“There is no business community in Abaco right now,” Abaco Chamber of Commerce President Ken Hutton told Guardian Business yesterday.
Hutton, speaking to this paper yesterday, lamented that every single business in the areas hardest hit by deadly, Category 5 Hurricane Dorian is gone, with the exception of one.
He said the Abaco Chamber of Commerce has been meeting since last week with the Bahamas Chamber of Commerce and Employers’ Confederation and other agencies, to strategize on how to return economic activity to Abaco as quickly as possible.
But he explained that given the state of the island’s capital, Marsh Harbour, there will have to be a phased approach to stimulating the island once again.
“Right now the priorities are obviously the cleanup effort, the recovery of those who didn’t make it and assessing the damage to the infrastructure… really just working through that and getting the place back to a state where there is the availability of businesses to be able to return,” Hutton said. “There are no banks, so it doesn’t matter if you’ve got any money or no money, it doesn’t matter because there is nowhere to spend it.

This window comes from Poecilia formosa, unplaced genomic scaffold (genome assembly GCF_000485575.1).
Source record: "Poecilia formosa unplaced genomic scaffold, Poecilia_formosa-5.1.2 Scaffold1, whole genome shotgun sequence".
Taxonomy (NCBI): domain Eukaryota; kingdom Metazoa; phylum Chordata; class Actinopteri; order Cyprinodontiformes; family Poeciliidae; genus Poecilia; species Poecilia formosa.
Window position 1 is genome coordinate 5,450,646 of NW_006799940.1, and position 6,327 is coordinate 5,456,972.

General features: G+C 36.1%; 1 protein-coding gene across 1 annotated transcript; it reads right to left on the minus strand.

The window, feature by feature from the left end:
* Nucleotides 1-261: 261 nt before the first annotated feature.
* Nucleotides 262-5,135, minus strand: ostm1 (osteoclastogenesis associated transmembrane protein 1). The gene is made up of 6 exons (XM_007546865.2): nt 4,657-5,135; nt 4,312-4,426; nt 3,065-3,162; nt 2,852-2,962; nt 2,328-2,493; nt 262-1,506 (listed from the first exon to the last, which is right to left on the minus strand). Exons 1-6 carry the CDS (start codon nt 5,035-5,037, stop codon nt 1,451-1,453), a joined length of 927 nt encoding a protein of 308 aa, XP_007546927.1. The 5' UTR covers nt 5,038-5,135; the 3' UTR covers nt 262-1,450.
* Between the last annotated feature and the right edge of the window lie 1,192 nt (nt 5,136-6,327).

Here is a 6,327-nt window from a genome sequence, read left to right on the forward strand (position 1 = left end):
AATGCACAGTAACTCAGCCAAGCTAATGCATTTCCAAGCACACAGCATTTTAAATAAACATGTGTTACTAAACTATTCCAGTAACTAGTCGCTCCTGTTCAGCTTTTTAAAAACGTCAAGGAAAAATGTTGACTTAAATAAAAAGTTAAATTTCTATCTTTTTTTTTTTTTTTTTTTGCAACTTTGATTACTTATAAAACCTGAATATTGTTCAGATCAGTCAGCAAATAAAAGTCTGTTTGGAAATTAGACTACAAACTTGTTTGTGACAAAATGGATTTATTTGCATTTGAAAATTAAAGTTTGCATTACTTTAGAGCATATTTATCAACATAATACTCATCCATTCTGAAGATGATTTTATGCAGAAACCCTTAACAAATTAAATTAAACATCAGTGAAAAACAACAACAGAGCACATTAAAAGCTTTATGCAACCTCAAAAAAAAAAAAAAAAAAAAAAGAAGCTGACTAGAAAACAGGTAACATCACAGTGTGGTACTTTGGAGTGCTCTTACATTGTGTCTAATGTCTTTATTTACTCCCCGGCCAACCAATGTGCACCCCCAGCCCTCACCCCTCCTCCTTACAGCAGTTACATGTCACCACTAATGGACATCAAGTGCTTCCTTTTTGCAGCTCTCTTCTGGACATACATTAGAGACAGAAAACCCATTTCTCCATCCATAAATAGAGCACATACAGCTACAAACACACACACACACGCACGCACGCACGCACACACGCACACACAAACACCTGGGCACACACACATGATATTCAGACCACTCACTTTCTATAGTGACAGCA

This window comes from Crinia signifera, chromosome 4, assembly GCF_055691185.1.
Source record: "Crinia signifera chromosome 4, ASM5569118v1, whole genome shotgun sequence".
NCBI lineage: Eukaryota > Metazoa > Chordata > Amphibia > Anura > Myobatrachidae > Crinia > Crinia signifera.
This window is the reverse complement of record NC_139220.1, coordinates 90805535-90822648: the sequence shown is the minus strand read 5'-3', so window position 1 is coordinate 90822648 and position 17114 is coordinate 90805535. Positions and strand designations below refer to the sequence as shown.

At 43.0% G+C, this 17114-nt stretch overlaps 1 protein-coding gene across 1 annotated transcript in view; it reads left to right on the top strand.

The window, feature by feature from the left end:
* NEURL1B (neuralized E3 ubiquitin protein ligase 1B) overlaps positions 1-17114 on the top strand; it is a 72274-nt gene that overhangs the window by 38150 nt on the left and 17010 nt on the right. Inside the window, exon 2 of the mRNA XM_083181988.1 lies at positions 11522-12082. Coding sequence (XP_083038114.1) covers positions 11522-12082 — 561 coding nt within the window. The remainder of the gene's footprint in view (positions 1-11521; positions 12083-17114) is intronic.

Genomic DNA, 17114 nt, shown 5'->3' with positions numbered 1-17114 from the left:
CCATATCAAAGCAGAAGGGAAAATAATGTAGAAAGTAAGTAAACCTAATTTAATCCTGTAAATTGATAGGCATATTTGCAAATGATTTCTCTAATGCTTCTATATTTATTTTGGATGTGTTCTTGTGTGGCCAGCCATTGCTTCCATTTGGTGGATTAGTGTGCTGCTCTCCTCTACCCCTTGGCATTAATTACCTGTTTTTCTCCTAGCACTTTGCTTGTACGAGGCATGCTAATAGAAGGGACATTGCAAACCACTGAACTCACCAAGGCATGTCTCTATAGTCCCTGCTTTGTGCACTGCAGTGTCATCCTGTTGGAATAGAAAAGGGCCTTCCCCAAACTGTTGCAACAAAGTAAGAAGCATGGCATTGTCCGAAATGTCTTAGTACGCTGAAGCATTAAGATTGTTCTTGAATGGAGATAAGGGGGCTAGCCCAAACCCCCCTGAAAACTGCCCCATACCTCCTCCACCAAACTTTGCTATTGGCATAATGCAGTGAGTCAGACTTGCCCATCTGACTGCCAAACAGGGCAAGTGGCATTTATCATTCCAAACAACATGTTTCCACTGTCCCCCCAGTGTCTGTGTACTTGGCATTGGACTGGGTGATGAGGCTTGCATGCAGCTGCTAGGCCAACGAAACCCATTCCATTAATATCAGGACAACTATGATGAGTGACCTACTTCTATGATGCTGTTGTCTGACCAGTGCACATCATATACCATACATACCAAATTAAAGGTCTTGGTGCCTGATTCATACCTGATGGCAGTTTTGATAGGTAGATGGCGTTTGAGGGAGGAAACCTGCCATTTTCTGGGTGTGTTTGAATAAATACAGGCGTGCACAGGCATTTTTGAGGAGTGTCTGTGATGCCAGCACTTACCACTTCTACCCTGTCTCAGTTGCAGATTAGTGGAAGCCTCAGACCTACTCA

“In terms of people getting paid, unless you have cash with you, you can pay them in cash, but they can’t buy anything. If you pay them online, they can’t access their cash because their are no banks, no ATMs (automated teller machines).”
He explained that Abaco will have to get the financial infrastructure in place as soon as possible if it is to start rebuilding. In order to do that, he said, there will have to be accommodations and public utilities.
Right now there is nothing.
“If we bring 2,000 or 3,000 people to start clearing the site, they need to be paid,” he said.
“How are we gonna do that? Where are they gonna live? There are no accommodations left in Abaco, so we need to look at temporary housing. But in order to have temporary housing we have to have water, we have to have power.
“It will take figuring out what needs to be in place step-by-step, so we can start laying the groundwork for a recovery.”
Hutton explained that the Abaco Chamber of Commerce would like to see the health issues on Abaco dealt with within the next week, so that the cleanup effort can begin in earnest.
He added, though, that the waste cleaned up cannot go into Abaco’s landfill and contended that the material needs to be dealt with appropriately.
Hutton said the Abaco Chamber of Commerce has already been in touch with groups that are able to provide equipment to crush cars and shred building materials so they can be effectively dealt with.